Larkin & Lacey

About four decades ago, Jim Larkin and Michael Lacey dropped out of Arizona State University. They leveraged a college campus paper into a national publication that had spread all around the United States. Lacey was the executive editor and Larkin was the CEO of Village Voice Media. Read more: Michael Lacey | Facebook and Lacey and Larkin Frontera Fund

In its heyday, Village Voice Media consisted of seventeen publications, including the Village Voice from New York City. In 2013, Jim Larkin and Michael Lacey sold the New York newspaper to the people who now own it—Voice Media Group. The college campus paper that started it all was started in 1970 as a result of outrage over the Kent State murders.

In 1992, Jim Larkin and Michael Lacey met their match as Sheriff Arpaio was elected to the office of Sheriff in Maricopa County. Sheriff Arpaio quickly became well known as his not-so-lovely antics were publicized.

He forced prisoners to eat rotten fruit and green baloney, made male inmates wear pink jumpsuits to make them feel embarrassed and exposed inmates to the worst conditions that one could think of.

In 2004, a man who wrote for one of Lacey and Larkin’s publications, the Phoenix New Times, published information abut Sheriff Arpaio’s property ownership. John Dougherty, the reporter, reported that Sheriff Arpaio and his wife owned about $700,000 worth of commercial land.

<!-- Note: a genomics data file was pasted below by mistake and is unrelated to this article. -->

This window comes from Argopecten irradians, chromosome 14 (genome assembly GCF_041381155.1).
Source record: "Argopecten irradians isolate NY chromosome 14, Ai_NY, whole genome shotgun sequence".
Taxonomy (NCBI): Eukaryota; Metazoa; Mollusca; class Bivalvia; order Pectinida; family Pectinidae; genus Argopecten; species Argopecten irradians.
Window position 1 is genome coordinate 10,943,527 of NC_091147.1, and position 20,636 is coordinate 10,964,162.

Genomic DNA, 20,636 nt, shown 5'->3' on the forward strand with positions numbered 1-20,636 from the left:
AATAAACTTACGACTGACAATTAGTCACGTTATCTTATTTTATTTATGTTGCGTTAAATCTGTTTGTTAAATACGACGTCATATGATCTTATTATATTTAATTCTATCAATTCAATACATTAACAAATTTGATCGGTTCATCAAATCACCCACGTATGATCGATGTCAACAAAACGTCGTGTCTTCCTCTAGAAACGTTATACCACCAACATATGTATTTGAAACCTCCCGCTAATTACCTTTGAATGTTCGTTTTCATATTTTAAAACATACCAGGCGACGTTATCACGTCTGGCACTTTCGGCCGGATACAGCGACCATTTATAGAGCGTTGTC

This information was not available in public records, since there is a law in Arizona stating that the ownership of such land should not be disclosed for the safety of judges and law enforcement officials.

Arpaio’s place of residence was also disclosed in the publication. Even though Arpaio’s residence was already available via public records, the publication of his address was interpreted as some sort threat against him and his loved ones.

The sheriff was so enraged by the fact that his place of residence was published that he spent three years trying to get Dougherty into trouble.

There was a statute in the state of Arizona saying that publishing the address of a law enforcement official was punishable if it was perceived as some sort of threat against that law official’s safety.

This mess manifested itself in the arrest of Jim Larkin and Michael Lacey, owners of the publication that Dougherty worked for. Their arrests spurred a lot of public outrage. This public outrage came in the form of stories that were published in The New York Times, the Washington Post and USA Today.